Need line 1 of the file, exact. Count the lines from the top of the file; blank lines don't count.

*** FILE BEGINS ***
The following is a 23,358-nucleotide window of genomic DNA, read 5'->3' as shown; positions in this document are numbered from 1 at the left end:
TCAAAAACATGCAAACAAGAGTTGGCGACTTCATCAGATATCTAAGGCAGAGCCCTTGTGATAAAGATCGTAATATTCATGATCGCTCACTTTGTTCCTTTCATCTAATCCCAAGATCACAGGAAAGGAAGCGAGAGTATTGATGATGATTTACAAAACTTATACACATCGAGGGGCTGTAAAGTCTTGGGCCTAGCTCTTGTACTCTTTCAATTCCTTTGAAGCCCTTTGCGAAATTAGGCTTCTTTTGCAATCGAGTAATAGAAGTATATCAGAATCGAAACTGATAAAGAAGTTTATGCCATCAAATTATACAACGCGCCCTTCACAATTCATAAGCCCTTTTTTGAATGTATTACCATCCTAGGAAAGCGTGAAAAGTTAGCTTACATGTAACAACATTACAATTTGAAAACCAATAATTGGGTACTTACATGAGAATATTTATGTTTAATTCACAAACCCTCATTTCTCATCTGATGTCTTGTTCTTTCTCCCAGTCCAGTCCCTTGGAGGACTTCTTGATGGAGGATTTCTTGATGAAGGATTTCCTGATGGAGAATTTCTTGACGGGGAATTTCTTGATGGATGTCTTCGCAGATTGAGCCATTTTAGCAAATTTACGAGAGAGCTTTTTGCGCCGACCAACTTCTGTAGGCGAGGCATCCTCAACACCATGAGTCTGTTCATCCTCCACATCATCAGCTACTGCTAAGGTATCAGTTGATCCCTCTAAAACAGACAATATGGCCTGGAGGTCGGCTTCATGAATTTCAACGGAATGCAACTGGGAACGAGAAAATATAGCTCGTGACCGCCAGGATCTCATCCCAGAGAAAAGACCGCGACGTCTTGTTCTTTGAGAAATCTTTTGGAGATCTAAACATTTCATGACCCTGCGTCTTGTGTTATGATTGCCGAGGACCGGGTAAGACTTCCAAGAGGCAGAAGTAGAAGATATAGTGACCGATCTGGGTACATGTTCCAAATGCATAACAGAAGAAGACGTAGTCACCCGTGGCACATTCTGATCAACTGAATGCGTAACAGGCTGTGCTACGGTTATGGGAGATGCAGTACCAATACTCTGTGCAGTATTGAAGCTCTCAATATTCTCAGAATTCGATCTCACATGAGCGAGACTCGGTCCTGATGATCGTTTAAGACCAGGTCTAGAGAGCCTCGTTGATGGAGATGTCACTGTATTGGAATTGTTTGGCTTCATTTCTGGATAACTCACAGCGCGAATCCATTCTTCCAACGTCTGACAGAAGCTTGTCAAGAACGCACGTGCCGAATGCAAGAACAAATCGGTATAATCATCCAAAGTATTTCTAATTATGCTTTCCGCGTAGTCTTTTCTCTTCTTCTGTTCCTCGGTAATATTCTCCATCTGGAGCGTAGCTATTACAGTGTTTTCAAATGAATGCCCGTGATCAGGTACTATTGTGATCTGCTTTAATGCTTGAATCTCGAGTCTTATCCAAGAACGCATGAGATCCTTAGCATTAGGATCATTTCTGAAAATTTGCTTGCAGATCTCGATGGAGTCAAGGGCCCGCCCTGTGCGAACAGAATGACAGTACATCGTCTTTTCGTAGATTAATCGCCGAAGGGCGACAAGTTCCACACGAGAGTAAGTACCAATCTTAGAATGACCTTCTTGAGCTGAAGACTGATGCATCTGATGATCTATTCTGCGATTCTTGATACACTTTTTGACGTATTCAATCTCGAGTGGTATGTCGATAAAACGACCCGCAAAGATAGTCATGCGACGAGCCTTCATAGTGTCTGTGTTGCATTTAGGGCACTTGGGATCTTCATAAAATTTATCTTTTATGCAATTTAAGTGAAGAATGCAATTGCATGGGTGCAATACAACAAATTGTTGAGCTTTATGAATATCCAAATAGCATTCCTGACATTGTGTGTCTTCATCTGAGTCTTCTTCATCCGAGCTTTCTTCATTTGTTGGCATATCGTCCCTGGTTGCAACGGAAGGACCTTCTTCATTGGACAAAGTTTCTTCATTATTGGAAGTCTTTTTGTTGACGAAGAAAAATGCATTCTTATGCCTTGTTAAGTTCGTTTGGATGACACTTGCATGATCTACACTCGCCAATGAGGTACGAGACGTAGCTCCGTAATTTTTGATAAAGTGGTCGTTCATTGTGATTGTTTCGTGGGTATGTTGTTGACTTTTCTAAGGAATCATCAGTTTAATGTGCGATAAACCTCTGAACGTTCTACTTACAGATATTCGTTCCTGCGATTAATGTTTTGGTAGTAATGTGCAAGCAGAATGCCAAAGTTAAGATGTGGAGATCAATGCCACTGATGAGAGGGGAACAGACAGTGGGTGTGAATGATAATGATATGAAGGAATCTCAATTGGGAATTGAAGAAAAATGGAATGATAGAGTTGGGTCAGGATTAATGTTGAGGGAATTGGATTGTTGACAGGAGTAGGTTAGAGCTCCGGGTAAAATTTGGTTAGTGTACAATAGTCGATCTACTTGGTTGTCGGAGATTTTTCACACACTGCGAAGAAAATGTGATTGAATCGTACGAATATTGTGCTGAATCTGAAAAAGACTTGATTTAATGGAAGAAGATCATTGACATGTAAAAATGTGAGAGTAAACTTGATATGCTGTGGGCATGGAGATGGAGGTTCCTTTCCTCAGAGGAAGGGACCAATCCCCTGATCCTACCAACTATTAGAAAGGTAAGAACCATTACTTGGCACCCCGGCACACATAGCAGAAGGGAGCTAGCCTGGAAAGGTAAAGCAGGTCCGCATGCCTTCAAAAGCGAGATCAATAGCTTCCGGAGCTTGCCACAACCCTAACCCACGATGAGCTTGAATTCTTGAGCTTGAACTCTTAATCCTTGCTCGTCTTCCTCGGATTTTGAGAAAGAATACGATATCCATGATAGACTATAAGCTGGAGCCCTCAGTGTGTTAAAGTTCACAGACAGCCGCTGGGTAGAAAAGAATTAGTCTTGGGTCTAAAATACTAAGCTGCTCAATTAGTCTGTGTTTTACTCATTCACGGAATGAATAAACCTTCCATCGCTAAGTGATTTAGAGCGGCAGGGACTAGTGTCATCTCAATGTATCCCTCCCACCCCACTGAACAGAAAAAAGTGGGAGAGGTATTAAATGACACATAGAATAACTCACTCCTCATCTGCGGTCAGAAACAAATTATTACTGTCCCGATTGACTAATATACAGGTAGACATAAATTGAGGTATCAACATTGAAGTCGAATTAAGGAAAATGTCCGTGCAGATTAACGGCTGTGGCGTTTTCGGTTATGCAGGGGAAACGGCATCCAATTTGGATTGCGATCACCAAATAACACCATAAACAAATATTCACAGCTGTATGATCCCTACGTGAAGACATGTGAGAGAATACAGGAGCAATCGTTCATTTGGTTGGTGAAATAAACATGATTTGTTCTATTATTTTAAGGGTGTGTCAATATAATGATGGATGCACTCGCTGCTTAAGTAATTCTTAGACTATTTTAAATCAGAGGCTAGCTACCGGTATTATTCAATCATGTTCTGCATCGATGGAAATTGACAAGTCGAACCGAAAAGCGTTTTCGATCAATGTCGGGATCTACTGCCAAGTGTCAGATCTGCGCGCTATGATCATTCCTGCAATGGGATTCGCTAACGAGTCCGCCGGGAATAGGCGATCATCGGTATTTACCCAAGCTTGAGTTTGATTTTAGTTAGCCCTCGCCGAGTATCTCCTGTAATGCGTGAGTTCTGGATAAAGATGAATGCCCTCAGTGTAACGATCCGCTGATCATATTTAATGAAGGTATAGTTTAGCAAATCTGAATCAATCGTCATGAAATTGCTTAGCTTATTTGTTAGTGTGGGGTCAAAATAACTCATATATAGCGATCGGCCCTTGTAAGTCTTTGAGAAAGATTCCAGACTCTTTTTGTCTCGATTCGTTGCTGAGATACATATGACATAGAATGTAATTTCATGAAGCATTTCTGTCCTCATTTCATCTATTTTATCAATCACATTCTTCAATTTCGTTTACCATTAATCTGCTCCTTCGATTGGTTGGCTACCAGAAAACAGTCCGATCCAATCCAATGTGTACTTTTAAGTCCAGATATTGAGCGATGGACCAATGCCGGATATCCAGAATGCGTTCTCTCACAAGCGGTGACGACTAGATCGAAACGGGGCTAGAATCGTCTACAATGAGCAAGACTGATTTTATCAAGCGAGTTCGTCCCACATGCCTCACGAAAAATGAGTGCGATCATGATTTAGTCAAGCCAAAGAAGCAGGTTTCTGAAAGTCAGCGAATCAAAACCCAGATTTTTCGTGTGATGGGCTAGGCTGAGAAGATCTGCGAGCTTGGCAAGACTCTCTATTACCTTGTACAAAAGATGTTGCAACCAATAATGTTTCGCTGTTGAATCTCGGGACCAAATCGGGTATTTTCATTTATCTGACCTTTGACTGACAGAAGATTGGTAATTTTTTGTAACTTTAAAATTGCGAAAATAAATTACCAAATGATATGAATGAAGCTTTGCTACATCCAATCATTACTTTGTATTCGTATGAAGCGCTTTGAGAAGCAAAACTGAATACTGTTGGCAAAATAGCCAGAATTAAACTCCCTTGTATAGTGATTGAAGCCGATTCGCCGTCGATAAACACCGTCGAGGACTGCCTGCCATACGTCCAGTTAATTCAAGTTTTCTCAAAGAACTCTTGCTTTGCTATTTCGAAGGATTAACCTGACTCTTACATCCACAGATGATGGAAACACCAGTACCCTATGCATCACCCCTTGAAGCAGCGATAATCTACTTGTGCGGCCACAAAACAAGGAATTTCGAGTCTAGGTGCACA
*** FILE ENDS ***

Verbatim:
The following is a 23,358-nucleotide window of genomic DNA, read 5'->3' as shown; positions in this document are numbered from 1 at the left end: